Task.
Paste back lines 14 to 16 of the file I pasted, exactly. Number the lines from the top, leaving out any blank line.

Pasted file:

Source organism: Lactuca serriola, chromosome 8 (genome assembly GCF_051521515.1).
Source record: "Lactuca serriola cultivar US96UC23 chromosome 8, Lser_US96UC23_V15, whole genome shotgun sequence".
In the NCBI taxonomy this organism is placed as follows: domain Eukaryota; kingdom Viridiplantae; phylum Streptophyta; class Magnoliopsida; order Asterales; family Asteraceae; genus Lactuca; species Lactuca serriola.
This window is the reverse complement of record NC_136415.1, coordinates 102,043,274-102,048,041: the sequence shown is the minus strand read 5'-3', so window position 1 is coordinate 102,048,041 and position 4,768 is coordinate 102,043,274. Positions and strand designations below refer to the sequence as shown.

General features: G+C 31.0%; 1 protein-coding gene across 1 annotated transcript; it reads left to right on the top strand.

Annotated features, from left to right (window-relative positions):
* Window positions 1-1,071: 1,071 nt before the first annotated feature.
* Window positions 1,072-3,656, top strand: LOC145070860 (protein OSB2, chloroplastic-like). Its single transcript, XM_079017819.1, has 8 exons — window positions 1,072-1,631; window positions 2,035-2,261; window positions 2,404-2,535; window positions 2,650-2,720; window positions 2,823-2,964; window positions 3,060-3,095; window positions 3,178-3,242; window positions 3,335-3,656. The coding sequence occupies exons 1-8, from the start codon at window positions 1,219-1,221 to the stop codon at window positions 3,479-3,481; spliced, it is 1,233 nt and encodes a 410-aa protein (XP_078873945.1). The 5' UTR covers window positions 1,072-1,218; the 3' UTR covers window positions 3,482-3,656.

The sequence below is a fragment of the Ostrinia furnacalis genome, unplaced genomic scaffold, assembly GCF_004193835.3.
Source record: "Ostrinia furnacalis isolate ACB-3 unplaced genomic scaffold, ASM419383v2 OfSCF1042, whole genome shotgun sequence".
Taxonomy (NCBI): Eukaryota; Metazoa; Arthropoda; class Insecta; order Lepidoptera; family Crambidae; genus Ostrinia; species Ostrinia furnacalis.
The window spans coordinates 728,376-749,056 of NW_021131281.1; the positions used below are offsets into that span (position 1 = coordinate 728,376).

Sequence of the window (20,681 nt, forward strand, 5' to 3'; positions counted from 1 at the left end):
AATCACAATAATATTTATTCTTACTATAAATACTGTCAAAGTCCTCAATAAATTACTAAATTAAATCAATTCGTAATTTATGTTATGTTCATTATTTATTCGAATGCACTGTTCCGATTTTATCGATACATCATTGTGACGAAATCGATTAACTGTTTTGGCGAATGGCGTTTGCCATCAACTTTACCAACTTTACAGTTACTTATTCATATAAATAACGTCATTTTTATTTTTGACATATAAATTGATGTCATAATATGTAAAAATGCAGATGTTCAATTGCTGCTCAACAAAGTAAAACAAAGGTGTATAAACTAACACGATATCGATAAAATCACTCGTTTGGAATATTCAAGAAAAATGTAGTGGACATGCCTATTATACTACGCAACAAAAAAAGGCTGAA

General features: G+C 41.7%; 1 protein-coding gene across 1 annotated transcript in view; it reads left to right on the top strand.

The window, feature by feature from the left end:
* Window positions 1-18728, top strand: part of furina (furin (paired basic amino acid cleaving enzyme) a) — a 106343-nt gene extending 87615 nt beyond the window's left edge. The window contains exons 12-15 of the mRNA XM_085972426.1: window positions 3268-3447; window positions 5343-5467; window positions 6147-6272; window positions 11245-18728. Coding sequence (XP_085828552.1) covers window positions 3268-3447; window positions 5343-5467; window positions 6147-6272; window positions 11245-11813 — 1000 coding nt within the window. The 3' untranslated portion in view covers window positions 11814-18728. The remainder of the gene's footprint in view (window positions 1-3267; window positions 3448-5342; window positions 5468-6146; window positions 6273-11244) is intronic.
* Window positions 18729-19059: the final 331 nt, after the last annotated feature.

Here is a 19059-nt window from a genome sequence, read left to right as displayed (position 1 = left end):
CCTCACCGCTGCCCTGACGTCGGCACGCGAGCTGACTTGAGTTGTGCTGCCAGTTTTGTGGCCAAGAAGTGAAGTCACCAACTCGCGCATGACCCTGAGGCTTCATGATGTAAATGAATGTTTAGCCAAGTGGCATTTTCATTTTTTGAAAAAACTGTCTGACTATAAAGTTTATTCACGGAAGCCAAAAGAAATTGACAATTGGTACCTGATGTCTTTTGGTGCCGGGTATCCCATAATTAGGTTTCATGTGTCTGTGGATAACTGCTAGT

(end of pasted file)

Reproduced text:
AATCACAATAATATTTATTCTTACTATAAATACTGTCAAAGTCCTCAATAAATTACTAAATTAAATCAATTCGTAATTTATGTTATGTTCATTATTTATTCGAATGCACTGTTCCGATTTTATCGATACATCATTGTGACGAAATCGATTAACTGTTTTGGCGAATGGCGTTTGCCATCAACTTTACCAACTTTACAGTTACTTATTCATATAAATAACGTCATTTTTATTTTTGACATATAAATTGATGTCATAATATGTAAAAATGCAGATGTTCAATTGCTGCTCAACAAAGTAAAACAAAGGTGTATAAACTAACACGATATCGATAAAATCACTCGTTTGGAATATTCAAGAAAAATGTAGTGGACATGCCTATTATACTACGCAACAAAAAAAGGCTGAA

General features: G+C 41.7%; 1 protein-coding gene across 1 annotated transcript in view; it reads left to right on the top strand.

The window, feature by feature from the left end: